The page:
This beautiful bay is a popular West End attraction. On New Year’s Day it hosts the Polar Bear Swim, when thousands of swimmers brave the cold waters. A more popular year-round activity is to walk the Seawall that runs beside the bay into Stanley Park, fueled with caffeine or ice cream from nearby Davie and Denman street cafés.
Parksville’s beautiful Rathtrevor Beach is easily accessible and great for watersports. Swim in the warmest saltwater north of California, build sandcastles, dig clams, canoe, or camp along the 4 miles (7 km) of sand.
Windsure Adventure Watersports: 604 224 0615
This family-friendly beach has an outdoor shower and changing rooms for freshening up after a leisurely day of splashing around in the water. Picnics on the beach are a favorite pastime. For the more adventurous, windsurfing lessons are available at Windsure Adventure Watersports.
On the west coast of Vancouver Island, between Tofino and Ucluelet, Long Beach is beautiful even on a cloudy day – there are some visitors that come during the winter months specifically to watch the powerful Pacific surf pound the headland. On bright summer days, the serenity of the vast empty beach is perfect for a long stroll at low tide.
This designated quiet beach is along the Seawall, at the mouth of False Creek. It is not far from downtown and, as the name suggests, it is a gorgeous place to watch the sun set. Vancouverites come here to watch the world go by from cafés along the waterfront, or to catch the sun on the small but lovely stretch of sand.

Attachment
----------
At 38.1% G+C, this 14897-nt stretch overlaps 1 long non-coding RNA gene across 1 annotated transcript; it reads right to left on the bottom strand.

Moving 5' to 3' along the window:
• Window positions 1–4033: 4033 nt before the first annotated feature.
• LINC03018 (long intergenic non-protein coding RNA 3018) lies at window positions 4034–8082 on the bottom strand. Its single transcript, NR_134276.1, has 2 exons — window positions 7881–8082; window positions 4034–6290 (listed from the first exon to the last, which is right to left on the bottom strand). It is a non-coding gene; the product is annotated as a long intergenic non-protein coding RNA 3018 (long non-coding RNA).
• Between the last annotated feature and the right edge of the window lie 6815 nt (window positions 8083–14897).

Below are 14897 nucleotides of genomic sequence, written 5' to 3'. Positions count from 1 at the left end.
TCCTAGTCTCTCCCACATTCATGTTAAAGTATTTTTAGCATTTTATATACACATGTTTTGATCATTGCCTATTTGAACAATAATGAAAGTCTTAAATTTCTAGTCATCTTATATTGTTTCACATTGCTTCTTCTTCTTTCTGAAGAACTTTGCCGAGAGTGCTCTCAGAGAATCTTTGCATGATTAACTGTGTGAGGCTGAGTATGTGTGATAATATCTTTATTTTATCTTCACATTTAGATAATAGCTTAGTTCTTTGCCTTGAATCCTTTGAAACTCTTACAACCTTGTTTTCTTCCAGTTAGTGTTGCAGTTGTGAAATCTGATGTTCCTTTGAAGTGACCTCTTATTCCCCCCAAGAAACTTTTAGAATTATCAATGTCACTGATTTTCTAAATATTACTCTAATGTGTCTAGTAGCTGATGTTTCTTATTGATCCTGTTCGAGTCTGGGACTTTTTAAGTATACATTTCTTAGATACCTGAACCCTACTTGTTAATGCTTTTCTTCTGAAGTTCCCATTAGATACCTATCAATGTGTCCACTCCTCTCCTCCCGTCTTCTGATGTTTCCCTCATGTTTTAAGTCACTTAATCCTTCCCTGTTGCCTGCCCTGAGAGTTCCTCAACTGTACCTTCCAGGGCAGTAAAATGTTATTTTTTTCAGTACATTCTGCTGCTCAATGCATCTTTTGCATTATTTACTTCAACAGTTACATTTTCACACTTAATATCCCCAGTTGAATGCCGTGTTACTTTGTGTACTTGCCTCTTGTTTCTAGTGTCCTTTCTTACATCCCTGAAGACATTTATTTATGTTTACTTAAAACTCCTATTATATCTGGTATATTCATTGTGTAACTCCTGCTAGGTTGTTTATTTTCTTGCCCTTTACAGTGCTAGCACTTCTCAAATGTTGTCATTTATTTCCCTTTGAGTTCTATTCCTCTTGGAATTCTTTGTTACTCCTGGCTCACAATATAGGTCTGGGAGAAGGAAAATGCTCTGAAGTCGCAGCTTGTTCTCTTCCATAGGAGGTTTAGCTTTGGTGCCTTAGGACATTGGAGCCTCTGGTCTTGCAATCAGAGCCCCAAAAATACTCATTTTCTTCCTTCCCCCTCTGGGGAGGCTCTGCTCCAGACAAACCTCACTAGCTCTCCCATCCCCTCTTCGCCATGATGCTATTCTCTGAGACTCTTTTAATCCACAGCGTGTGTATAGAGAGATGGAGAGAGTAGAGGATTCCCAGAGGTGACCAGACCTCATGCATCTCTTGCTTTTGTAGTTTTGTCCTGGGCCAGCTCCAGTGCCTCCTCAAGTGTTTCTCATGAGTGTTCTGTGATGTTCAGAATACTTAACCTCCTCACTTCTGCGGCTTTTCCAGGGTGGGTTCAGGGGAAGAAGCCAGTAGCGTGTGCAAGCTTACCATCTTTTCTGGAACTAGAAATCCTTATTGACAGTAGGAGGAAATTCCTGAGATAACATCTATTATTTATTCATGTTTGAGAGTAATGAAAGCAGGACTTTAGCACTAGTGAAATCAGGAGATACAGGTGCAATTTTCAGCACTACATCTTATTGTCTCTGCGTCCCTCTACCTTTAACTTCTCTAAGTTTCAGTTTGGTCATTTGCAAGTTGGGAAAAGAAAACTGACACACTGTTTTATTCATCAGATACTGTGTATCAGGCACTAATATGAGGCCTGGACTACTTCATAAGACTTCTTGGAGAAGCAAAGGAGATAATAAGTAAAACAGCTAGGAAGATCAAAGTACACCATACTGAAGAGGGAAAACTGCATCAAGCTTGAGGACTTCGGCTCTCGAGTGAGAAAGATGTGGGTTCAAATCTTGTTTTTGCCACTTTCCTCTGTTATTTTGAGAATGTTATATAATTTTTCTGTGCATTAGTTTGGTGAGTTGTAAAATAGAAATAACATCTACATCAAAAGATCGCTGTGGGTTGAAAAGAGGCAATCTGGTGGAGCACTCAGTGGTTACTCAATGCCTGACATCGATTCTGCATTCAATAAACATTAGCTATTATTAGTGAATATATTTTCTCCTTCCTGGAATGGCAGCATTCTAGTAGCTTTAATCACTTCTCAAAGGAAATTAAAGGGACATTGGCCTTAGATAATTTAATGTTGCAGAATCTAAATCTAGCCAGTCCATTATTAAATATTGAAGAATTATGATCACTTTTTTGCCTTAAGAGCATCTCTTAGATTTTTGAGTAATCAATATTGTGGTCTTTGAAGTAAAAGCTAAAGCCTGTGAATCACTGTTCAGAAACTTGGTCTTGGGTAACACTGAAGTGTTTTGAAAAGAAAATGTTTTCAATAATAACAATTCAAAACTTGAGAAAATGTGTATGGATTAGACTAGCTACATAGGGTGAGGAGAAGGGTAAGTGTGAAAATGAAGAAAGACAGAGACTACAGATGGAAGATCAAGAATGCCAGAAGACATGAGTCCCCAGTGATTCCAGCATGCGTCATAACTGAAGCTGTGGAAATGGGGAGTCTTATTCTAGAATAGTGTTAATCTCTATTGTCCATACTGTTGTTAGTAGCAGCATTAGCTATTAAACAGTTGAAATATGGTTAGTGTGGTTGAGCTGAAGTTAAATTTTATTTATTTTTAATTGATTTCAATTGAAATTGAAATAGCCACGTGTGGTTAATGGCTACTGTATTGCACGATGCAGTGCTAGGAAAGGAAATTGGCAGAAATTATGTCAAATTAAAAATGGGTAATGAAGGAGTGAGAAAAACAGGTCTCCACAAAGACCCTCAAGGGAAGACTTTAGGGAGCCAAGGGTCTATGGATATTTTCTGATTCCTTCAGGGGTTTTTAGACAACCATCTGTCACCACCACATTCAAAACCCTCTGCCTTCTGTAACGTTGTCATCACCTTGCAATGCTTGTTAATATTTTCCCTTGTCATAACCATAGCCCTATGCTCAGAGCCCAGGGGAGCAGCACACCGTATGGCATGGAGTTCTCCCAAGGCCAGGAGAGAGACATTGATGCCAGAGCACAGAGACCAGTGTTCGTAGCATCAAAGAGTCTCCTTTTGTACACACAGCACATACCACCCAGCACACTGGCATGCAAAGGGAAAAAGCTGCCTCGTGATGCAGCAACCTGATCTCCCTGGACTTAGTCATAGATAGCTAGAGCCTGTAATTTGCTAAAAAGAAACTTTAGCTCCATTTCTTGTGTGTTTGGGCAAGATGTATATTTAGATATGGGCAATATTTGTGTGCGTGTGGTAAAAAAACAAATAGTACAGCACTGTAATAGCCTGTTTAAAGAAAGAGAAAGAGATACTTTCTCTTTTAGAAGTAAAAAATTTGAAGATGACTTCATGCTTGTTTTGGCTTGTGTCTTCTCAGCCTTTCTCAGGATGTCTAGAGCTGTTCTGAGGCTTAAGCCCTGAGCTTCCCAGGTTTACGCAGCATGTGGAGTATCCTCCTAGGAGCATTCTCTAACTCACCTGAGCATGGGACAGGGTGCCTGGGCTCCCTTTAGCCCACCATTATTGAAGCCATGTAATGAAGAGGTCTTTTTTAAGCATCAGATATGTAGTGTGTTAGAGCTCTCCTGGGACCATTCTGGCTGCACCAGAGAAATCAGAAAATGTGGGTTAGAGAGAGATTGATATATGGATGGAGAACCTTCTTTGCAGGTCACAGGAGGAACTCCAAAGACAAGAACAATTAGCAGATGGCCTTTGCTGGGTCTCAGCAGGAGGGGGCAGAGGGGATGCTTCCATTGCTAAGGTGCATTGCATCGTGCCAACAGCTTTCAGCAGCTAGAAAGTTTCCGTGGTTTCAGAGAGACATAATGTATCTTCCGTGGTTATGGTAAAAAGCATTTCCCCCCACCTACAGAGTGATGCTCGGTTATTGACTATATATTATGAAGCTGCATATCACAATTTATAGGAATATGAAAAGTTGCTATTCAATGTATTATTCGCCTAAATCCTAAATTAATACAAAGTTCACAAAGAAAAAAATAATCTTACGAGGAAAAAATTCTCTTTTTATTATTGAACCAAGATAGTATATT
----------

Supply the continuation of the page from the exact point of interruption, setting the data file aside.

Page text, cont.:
This is the longest expanse of sandy beach in Vancouver, and is split into three sections: Spanish Bank East, Spanish Bank West, and Spanish Bank Extension. At low tide, the water can be up to 0.5 miles (1 km) off-shore. The beaches are popular with walkers, cyclists, picnickers, and families splashing in the tidal waters.
Beachcombers and kayakers love this curved sandy beach and the seaside town that shares its name. It is a great place to watch sunsets.
Park in the convenient lot or hop off the bus and enjoy a short walk though West Vancouver’s 500-year-old forest to the shore. There are some breathtaking coastal views to be seen from the 1912 Point Atkinson Lighthouse. Eagle Point, on the east side of the bluff, also has stunning vistas across Burrard Inlet to Vancouver.
Kitsilano Pool: 2305 Cornwall Ave; 604 731 0011
“Kits” Park, linked by a tree-lined walk to the beach, is favored by swimsuit-clad volleyball players and sunbathers. The busy Olympic-size Kitsilano Pool overlooks the beach.
Getting to this clothing-optional beach is easy via a steep trail leading down from SW Marine Drive on the UBC campus. The hard part is the climb back uphill. Beware: oglers on the beach are conspicuous. There are spectacular views to be had across the Strait of Georgia towards the picturesque Vancouver Island.